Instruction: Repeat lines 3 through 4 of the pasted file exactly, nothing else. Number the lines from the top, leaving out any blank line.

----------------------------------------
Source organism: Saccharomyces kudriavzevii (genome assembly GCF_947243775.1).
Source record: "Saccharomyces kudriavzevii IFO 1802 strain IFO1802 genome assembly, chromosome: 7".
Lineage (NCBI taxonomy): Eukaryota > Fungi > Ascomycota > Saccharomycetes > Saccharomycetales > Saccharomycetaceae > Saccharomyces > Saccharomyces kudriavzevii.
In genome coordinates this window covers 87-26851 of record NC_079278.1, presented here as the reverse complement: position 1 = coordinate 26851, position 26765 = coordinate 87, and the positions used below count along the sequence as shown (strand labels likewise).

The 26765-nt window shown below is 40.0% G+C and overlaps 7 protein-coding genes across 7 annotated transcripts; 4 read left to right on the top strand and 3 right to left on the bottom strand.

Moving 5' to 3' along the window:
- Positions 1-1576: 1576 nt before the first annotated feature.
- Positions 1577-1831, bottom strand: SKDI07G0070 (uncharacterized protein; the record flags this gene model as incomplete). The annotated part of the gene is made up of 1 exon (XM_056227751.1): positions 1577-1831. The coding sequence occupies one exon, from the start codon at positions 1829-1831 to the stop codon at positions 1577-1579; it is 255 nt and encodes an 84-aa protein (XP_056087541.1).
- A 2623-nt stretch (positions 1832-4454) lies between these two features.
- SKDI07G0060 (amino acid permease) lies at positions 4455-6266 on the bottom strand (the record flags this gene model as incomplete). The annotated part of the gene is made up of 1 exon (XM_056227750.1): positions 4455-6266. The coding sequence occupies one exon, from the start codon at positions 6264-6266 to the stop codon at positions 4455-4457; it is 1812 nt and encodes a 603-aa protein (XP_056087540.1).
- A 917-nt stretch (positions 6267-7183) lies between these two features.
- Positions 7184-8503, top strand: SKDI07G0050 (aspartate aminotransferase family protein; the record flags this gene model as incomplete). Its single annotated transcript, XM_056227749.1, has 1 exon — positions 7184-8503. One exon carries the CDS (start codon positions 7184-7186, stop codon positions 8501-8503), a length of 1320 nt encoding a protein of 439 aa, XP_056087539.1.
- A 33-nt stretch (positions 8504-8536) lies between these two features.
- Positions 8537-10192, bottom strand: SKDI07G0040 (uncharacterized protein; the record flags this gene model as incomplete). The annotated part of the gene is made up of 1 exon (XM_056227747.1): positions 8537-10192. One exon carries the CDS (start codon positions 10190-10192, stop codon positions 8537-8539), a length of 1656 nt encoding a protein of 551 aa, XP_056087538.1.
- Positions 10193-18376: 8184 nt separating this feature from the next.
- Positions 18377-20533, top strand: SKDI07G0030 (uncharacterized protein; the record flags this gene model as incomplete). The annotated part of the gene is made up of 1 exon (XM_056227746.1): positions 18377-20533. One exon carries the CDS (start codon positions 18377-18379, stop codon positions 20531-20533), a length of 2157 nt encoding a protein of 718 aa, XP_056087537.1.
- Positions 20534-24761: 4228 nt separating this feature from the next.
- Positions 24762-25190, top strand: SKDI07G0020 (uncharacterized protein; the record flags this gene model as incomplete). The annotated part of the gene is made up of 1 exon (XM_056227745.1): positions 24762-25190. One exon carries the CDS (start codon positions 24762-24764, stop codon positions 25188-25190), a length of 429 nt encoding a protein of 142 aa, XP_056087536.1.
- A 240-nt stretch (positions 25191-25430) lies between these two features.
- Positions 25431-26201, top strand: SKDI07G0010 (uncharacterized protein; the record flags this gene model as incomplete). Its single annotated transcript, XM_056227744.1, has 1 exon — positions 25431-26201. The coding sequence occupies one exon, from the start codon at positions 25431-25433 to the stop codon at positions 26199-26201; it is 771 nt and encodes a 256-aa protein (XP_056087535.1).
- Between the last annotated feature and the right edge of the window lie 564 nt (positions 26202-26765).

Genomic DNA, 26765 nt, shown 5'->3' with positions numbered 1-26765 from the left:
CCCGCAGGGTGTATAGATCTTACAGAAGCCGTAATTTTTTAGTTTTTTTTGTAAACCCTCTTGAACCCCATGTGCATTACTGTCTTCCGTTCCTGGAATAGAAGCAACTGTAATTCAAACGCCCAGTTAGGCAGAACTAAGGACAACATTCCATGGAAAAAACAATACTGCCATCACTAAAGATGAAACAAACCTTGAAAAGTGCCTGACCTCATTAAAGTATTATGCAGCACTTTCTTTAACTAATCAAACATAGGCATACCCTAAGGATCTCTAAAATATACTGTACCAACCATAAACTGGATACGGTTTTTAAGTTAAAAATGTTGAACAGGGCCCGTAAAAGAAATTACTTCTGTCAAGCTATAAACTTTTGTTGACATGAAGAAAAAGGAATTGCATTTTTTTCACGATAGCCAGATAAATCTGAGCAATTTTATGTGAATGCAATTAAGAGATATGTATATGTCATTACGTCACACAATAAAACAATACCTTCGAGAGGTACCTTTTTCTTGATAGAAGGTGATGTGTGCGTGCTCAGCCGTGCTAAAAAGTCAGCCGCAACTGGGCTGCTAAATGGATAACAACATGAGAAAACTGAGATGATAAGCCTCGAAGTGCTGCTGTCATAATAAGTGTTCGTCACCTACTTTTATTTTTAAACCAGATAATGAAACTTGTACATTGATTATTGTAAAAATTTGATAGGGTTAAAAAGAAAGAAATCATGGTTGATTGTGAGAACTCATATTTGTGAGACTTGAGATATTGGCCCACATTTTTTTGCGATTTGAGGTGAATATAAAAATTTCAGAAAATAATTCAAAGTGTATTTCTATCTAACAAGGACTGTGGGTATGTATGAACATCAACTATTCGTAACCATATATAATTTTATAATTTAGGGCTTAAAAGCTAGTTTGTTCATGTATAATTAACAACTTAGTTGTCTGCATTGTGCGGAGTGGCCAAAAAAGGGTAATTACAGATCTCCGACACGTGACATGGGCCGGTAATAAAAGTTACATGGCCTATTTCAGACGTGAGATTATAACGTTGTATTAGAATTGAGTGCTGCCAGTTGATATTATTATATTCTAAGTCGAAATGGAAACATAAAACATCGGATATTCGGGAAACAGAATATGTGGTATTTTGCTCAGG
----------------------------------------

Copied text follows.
Lineage (NCBI taxonomy): Eukaryota > Fungi > Ascomycota > Saccharomycetes > Saccharomycetales > Saccharomycetaceae > Saccharomyces > Saccharomyces kudriavzevii.
In genome coordinates this window covers 87-26851 of record NC_079278.1, presented here as the reverse complement: position 1 = coordinate 26851, position 26765 = coordinate 87, and the positions used below count along the sequence as shown (strand labels likewise).